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Scarlet fever

Scarlatina

 

Scarlet fever is caused by an infection with bacteria called A streptococcus. This is the same bacteria that cause strep throat.

Causes

 

Scarlet fever was once a very serious childhood disease, but now it is easy to treat. The streptococcal bacteria that cause it produce a toxin that leads to the red rash the illness is named for.

The main risk factor for getting scarlet fever is infection with the bacteria that cause strep throat. An outbreak of strep throat or scarlet fever in the community, neighborhood, or school may increase the risk of infection.

 

Symptoms

 

The time between infection and symptoms is short, most often 1 to 2 days. The illness will likely begin with a fever and sore throat.

The rash first appears on the neck and chest, then spreads over the body. People say it feels like sandpaper. The texture of the rash is more important than the appearance to confirm the diagnosis. The rash can last for more than a week. As the rash fades, the skin around the fingertips, toes, and groin area may peel.

Other symptoms include:

  • Abdominal pain
  • Bright red color in the creases of the underarm and groin
  • Chills
  • Fever
  • General discomfort (malaise)
  • Headache
  • Muscle aches
  • Sore throat
  • Swollen, red tongue (strawberry tongue)
  • Vomiting

 

Exams and Tests

 

Your health care provider may check for scarlet fever by doing a:

  • Physical examination
  • Throat culture that shows bacteria from group A streptococcus
  • Throat swab to do a test called rapid antigen detection

 

Treatment

 

Antibiotics are used to kill the bacteria that cause the throat infection. This is crucial to prevent rheumatic fever, a serious complication of strep throat and scarlet fever.

 

Outlook (Prognosis)

 

With proper antibiotic treatment, the symptoms of scarlet fever should get better quickly. However, the rash can last for up to 2 to 3 weeks before it fully goes away.

 

Possible Complications

 

Complications are rare with the right treatment, but may include:

  • Acute rheumatic fever, which can affect the heart, joints, skin, and brain
  • Ear infection
  • Kidney damage
  • Liver damage
  • Pneumonia
  • Sinus infection
  • Swollen lymph glands or abscess

 

When to Contact a Medical Professional

 

Call your provider if:

  • You develop symptoms of scarlet fever
  • Your symptoms do not go away 24 hours after beginning antibiotic treatment
  • You develop new symptoms

 

Prevention

 

Bacteria are spread by direct contact with infected people, or by droplets an infected person coughs or exhales. Avoid contact with infected people.

 

 

References

Bryant AE, Stevens DL. Streptococcus pyogenes. In: Bennett JE, Dolin R, Blaser MJ, eds. Mandell, Douglas and Bennett's Principles and Practice of Infectious Diseases. 8th ed. Philadelphia, PA: Elsevier Saunders; 2015:chap 199.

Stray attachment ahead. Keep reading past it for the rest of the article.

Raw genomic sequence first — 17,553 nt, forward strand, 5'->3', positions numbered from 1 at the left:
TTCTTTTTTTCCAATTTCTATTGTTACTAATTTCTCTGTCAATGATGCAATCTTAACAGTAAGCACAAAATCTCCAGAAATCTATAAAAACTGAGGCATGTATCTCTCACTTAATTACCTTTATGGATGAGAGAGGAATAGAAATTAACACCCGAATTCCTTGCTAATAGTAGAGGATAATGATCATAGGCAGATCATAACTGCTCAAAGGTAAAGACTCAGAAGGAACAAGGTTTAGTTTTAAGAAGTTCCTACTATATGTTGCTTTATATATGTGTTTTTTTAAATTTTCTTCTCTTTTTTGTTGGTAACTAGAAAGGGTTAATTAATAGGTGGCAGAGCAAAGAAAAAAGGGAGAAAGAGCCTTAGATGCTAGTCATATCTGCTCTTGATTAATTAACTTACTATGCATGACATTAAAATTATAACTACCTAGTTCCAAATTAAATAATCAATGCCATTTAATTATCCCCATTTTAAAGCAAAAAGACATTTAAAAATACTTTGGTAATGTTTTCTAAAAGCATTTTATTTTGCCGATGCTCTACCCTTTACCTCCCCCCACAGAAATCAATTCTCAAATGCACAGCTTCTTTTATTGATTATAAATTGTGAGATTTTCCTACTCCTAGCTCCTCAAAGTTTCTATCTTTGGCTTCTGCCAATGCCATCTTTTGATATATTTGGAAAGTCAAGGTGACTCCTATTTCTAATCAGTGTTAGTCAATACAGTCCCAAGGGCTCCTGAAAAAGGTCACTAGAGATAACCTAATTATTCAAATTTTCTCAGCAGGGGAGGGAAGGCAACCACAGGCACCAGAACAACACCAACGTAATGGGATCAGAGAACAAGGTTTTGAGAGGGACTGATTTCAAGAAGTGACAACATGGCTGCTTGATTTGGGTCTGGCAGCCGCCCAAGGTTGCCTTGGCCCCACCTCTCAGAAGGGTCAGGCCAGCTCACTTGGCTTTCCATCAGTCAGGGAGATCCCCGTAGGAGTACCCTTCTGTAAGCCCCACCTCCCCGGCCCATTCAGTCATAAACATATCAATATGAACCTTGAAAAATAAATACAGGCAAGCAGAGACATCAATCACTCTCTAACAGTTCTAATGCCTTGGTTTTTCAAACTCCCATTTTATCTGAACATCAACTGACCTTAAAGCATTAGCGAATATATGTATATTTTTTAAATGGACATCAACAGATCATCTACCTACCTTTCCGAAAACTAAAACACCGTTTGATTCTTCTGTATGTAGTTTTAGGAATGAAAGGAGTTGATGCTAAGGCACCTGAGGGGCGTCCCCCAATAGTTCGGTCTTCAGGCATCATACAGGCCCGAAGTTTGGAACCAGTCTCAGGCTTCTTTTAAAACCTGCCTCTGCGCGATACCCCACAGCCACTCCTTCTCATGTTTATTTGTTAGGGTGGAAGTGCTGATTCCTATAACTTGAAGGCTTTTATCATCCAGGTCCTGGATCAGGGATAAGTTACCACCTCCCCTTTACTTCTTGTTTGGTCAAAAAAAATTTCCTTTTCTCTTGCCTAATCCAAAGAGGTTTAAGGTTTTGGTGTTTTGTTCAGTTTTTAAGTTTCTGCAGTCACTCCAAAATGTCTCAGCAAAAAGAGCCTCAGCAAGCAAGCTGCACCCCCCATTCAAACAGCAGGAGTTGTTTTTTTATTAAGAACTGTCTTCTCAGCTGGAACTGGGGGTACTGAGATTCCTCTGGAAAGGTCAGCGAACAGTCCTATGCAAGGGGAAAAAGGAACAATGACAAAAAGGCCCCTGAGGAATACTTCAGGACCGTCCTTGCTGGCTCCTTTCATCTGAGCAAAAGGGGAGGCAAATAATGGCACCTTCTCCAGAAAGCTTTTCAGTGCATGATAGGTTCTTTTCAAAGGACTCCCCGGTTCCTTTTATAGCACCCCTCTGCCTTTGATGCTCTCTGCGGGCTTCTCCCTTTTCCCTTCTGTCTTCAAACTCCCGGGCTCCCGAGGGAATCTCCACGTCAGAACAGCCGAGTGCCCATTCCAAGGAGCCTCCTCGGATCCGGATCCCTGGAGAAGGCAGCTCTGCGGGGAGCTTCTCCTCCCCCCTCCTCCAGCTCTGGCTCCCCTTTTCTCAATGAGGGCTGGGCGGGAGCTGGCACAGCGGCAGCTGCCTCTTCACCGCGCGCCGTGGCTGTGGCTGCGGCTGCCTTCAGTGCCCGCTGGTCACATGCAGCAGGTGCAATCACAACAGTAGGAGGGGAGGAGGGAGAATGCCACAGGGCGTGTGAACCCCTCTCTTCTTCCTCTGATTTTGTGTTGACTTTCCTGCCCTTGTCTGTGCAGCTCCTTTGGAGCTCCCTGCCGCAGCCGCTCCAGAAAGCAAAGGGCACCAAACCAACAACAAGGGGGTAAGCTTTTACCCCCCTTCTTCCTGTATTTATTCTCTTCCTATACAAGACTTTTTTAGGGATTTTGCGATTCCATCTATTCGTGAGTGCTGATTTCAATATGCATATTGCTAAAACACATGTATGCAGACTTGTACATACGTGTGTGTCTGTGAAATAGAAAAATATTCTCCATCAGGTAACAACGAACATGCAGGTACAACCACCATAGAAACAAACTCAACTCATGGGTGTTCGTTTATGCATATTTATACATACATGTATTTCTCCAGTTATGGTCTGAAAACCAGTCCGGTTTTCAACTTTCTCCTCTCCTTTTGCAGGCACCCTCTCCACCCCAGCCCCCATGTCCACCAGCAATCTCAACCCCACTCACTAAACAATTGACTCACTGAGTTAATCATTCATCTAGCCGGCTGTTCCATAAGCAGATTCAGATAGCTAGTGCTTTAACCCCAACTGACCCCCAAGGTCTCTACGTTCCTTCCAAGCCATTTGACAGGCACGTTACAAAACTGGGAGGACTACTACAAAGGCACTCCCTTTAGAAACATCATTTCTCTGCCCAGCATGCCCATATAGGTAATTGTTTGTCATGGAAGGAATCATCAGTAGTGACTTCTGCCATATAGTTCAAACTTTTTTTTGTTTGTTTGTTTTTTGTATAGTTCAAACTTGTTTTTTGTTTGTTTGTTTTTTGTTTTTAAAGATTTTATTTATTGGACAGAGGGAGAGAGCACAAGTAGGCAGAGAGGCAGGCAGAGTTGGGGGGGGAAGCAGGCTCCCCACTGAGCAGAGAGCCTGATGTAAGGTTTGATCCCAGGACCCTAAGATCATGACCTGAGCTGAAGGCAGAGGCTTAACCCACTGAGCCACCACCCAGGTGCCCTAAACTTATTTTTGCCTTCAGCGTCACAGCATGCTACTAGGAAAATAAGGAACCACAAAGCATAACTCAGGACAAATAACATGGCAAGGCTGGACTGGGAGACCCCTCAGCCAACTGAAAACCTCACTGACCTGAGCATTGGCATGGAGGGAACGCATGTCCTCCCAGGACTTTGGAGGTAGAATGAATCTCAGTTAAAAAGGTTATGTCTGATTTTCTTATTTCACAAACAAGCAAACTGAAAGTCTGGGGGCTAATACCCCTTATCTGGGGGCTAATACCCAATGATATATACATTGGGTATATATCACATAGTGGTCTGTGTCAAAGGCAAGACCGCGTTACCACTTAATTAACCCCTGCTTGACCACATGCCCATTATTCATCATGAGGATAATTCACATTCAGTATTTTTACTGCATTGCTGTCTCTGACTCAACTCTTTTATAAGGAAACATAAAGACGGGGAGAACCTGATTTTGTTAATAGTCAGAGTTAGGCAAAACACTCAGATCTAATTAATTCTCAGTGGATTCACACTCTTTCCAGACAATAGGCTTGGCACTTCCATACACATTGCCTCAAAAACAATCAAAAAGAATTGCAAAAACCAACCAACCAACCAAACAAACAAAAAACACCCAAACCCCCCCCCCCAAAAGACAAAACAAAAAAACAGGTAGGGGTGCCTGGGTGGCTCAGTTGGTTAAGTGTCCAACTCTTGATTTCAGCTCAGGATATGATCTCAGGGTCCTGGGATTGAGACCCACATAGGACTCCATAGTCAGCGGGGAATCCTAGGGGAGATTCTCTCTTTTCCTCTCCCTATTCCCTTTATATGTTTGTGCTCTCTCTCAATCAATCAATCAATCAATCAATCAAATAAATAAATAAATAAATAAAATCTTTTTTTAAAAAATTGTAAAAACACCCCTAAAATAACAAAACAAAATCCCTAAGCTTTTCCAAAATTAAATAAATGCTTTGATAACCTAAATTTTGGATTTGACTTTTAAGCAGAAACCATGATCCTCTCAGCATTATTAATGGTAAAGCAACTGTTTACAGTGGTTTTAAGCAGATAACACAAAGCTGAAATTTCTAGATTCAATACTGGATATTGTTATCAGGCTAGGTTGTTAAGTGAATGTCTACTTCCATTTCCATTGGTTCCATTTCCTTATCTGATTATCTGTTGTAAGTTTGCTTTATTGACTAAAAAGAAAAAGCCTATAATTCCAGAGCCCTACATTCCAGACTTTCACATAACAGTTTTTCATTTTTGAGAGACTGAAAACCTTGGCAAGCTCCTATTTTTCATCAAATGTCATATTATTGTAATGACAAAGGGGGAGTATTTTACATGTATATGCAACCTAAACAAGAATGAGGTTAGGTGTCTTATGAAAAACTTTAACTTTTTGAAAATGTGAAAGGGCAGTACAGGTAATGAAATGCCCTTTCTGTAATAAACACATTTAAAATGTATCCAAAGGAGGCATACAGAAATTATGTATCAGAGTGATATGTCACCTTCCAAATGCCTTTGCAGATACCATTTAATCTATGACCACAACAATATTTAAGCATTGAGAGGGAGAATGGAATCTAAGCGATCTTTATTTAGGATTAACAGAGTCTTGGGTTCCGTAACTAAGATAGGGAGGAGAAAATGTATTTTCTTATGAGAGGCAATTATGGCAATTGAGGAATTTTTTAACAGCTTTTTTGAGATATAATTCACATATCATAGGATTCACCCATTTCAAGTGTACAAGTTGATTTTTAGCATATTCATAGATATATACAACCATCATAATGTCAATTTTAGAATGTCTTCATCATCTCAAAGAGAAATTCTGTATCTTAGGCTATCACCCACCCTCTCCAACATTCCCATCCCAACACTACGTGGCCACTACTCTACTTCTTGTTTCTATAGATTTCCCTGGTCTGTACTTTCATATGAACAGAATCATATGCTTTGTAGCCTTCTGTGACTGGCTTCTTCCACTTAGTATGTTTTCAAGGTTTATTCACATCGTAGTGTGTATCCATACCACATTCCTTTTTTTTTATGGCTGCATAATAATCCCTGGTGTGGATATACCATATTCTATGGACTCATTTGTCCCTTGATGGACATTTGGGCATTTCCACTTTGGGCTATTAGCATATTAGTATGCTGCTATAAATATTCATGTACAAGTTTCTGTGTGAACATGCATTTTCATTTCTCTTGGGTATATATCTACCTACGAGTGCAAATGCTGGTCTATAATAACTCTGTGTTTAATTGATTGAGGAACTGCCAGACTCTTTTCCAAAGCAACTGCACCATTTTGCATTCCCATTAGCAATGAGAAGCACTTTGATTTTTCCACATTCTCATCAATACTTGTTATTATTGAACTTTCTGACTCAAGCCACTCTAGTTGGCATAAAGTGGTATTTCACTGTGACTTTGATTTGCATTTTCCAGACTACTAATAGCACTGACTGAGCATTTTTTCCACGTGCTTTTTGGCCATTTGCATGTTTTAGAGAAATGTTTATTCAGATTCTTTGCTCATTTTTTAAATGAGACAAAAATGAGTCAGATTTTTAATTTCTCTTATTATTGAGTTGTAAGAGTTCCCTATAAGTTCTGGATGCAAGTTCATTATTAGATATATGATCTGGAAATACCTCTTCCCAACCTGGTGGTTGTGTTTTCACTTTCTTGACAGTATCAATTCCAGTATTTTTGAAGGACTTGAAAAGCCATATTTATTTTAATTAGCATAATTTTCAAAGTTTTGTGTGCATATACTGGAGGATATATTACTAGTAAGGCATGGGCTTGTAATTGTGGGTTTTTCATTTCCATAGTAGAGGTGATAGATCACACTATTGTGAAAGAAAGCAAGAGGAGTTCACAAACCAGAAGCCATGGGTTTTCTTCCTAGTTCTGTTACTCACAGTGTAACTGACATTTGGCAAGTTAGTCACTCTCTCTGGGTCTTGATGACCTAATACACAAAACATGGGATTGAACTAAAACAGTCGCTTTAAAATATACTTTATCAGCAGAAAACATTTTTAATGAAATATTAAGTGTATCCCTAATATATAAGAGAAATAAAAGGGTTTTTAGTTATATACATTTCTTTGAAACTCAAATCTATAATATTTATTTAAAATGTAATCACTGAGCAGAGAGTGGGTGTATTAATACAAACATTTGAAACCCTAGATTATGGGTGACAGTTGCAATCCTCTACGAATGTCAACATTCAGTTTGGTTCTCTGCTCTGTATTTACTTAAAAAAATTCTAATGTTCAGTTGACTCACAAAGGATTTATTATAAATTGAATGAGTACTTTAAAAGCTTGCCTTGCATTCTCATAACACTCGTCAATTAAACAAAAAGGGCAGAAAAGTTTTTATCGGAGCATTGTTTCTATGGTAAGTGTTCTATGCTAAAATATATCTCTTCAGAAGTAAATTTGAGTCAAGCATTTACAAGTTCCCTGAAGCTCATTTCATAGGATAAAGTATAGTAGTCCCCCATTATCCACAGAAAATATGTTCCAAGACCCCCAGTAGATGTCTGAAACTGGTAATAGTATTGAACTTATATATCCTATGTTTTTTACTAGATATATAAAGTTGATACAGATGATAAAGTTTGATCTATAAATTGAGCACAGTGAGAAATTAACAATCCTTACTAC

Shulman ST. Group A Streptococcus. In: Kliegman RM, Stanton BF, St. Geme JW, Schor NF, eds. Nelson Textbook of Pediatrics. 20th ed. Philadelphia, PA: Elsevier; 2016:chap 183.

 
  • Signs of scarlet fever

    Signs of scarlet fever - illustration

    Scarlet fever is a disease caused by an infection with group A beta-hemolytic streptococcal bacteria that occurs in a small percentage of people with strep throat. The illness typically begins with a fever and sore throat. It may be accompanied by chills, vomiting, abdominal pain and malaise. The streptococcal bacteria produces a toxin that causes a rash that appears one to two days after the onset of illness. The rash initially appears on the neck and chest, then spreads over the body. While the rash is still red, the patient may develop Pastia's lines, bright red coloration of the creases under the arm and in the groin.

    Signs of scarlet fever

    illustration

  • Normal lungs and alveoli

    Normal lungs and alveoli - illustration

    The lungs are located in the chest cavity and are responsible for respiration. The alveoli are small sir sacs where oxygen is exchanged in the lungs.

    Normal lungs and alveoli

    illustration

    • Signs of scarlet fever

      Signs of scarlet fever - illustration

      Scarlet fever is a disease caused by an infection with group A beta-hemolytic streptococcal bacteria that occurs in a small percentage of people with strep throat. The illness typically begins with a fever and sore throat. It may be accompanied by chills, vomiting, abdominal pain and malaise. The streptococcal bacteria produces a toxin that causes a rash that appears one to two days after the onset of illness. The rash initially appears on the neck and chest, then spreads over the body. While the rash is still red, the patient may develop Pastia's lines, bright red coloration of the creases under the arm and in the groin.

      Signs of scarlet fever

      illustration

    • Normal lungs and alveoli

      Normal lungs and alveoli - illustration

      The lungs are located in the chest cavity and are responsible for respiration. The alveoli are small sir sacs where oxygen is exchanged in the lungs.

      Normal lungs and alveoli

      illustration

    A Closer Look

     

      Talking to your MD

       

        Self Care

         

          Tests for Scarlet fever

           

             

            Review Date: 1/10/2016

            Reviewed By: Linda J. Vorvick, MD, Medical Director and Director of Didactic Curriculum, MEDEX Northwest Division of Physician Assistant Studies, Department of Family Medicine, UW Medicine, School of Medicine, University of Washington, Seattle, WA. Also reviewed by David Zieve, MD, MHA, Isla Ogilvie, PhD, and the A.D.A.M. Editorial team.

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